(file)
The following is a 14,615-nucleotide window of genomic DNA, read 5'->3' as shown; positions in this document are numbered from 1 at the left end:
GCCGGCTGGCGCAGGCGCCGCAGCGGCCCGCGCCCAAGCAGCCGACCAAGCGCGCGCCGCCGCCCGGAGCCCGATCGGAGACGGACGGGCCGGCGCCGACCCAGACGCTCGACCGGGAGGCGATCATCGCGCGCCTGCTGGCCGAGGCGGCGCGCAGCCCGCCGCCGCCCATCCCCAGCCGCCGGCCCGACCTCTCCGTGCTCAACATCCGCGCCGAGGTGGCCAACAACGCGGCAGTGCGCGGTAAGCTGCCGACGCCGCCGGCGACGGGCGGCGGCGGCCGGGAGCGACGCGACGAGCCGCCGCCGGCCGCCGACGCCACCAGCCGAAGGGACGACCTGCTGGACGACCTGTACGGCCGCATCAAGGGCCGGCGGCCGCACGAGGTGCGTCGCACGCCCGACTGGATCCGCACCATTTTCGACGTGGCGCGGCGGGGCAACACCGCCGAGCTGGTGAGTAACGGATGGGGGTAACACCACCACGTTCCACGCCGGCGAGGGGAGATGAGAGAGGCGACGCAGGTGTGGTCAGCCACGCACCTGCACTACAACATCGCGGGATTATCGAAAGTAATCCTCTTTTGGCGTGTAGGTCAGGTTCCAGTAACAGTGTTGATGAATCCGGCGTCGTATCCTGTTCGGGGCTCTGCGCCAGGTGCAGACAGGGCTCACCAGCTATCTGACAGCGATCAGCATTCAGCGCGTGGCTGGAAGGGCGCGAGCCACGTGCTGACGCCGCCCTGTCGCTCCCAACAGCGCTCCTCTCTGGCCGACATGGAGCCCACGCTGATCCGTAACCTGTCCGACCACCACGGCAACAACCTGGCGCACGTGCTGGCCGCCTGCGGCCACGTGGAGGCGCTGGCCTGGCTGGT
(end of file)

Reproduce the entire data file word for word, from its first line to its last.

The following is a 14,615-nucleotide window of genomic DNA, read 5'->3' as shown; positions in this document are numbered from 1 at the left end:
GCCGGCTGGCGCAGGCGCCGCAGCGGCCCGCGCCCAAGCAGCCGACCAAGCGCGCGCCGCCGCCCGGAGCCCGATCGGAGACGGACGGGCCGGCGCCGACCCAGACGCTCGACCGGGAGGCGATCATCGCGCGCCTGCTGGCCGAGGCGGCGCGCAGCCCGCCGCCGCCCATCCCCAGCCGCCGGCCCGACCTCTCCGTGCTCAACATCCGCGCCGAGGTGGCCAACAACGCGGCAGTGCGCGGTAAGCTGCCGACGCCGCCGGCGACGGGCGGCGGCGGCCGGGAGCGACGCGACGAGCCGCCGCCGGCCGCCGACGCCACCAGCCGAAGGGACGACCTGCTGGACGACCTGTACGGCCGCATCAAGGGCCGGCGGCCGCACGAGGTGCGTCGCACGCCCGACTGGATCCGCACCATTTTCGACGTGGCGCGGCGGGGCAACACCGCCGAGCTGGTGAGTAACGGATGGGGGTAACACCACCACGTTCCACGCCGGCGAGGGGAGATGAGAGAGGCGACGCAGGTGTGGTCAGCCACGCACCTGCACTACAACATCGCGGGATTATCGAAAGTAATCCTCTTTTGGCGTGTAGGTCAGGTTCCAGTAACAGTGTTGATGAATCCGGCGTCGTATCCTGTTCGGGGCTCTGCGCCAGGTGCAGACAGGGCTCACCAGCTATCTGACAGCGATCAGCATTCAGCGCGTGGCTGGAAGGGCGCGAGCCACGTGCTGACGCCGCCCTGTCGCTCCCAACAGCGCTCCTCTCTGGCCGACATGGAGCCCACGCTGATCCGTAACCTGTCCGACCACCACGGCAACAACCTGGCGCACGTGCTGGCCGCCTGCGGCCACGTGGAGGCGCTGGCCTGGCTGGT